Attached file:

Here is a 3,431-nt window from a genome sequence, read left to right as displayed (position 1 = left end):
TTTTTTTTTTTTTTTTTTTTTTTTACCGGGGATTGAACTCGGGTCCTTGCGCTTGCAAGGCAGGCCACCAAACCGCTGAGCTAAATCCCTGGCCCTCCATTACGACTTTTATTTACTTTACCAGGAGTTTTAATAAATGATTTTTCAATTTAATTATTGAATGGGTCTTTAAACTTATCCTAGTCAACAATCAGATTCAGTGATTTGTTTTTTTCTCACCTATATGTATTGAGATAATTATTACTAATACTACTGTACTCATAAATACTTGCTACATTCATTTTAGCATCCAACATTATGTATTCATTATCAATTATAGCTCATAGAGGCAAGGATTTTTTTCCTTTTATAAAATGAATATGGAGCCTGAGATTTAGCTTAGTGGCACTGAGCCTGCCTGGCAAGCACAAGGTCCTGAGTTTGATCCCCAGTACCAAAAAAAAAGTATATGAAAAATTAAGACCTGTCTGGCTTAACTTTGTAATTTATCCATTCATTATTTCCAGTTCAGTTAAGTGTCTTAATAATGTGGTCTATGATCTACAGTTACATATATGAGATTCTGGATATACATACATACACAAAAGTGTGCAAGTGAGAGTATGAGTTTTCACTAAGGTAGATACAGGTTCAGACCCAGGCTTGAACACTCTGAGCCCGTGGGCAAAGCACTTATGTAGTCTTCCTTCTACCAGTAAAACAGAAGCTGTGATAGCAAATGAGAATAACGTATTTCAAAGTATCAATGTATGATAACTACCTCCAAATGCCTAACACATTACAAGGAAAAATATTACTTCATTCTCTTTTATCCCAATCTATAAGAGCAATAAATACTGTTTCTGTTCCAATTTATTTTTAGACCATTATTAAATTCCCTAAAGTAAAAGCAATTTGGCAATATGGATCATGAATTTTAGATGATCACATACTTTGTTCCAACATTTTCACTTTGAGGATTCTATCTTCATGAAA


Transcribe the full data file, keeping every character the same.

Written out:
Here is a 3,431-nt window from a genome sequence, read left to right as displayed (position 1 = left end):
TTTTTTTTTTTTTTTTTTTTTTTTACCGGGGATTGAACTCGGGTCCTTGCGCTTGCAAGGCAGGCCACCAAACCGCTGAGCTAAATCCCTGGCCCTCCATTACGACTTTTATTTACTTTACCAGGAGTTTTAATAAATGATTTTTCAATTTAATTATTGAATGGGTCTTTAAACTTATCCTAGTCAACAATCAGATTCAGTGATTTGTTTTTTTCTCACCTATATGTATTGAGATAATTATTACTAATACTACTGTACTCATAAATACTTGCTACATTCATTTTAGCATCCAACATTATGTATTCATTATCAATTATAGCTCATAGAGGCAAGGATTTTTTTCCTTTTATAAAATGAATATGGAGCCTGAGATTTAGCTTAGTGGCACTGAGCCTGCCTGGCAAGCACAAGGTCCTGAGTTTGATCCCCAGTACCAAAAAAAAAGTATATGAAAAATTAAGACCTGTCTGGCTTAACTTTGTAATTTATCCATTCATTATTTCCAGTTCAGTTAAGTGTCTTAATAATGTGGTCTATGATCTACAGTTACATATATGAGATTCTGGATATACATACATACACAAAAGTGTGCAAGTGAGAGTATGAGTTTTCACTAAGGTAGATACAGGTTCAGACCCAGGCTTGAACACTCTGAGCCCGTGGGCAAAGCACTTATGTAGTCTTCCTTCTACCAGTAAAACAGAAGCTGTGATAGCAAATGAGAATAACGTATTTCAAAGTATCAATGTATGATAACTACCTCCAAATGCCTAACACATTACAAGGAAAAATATTACTTCATTCTCTTTTATCCCAATCTATAAGAGCAATAAATACTGTTTCTGTTCCAATTTATTTTTAGACCATTATTAAATTCCCTAAAGTAAAAGCAATTTGGCAATATGGATCATGAATTTTAGATGATCACATACTTTGTTCCAACATTTTCACTTTGAGGATTCTATCTTCATGAAA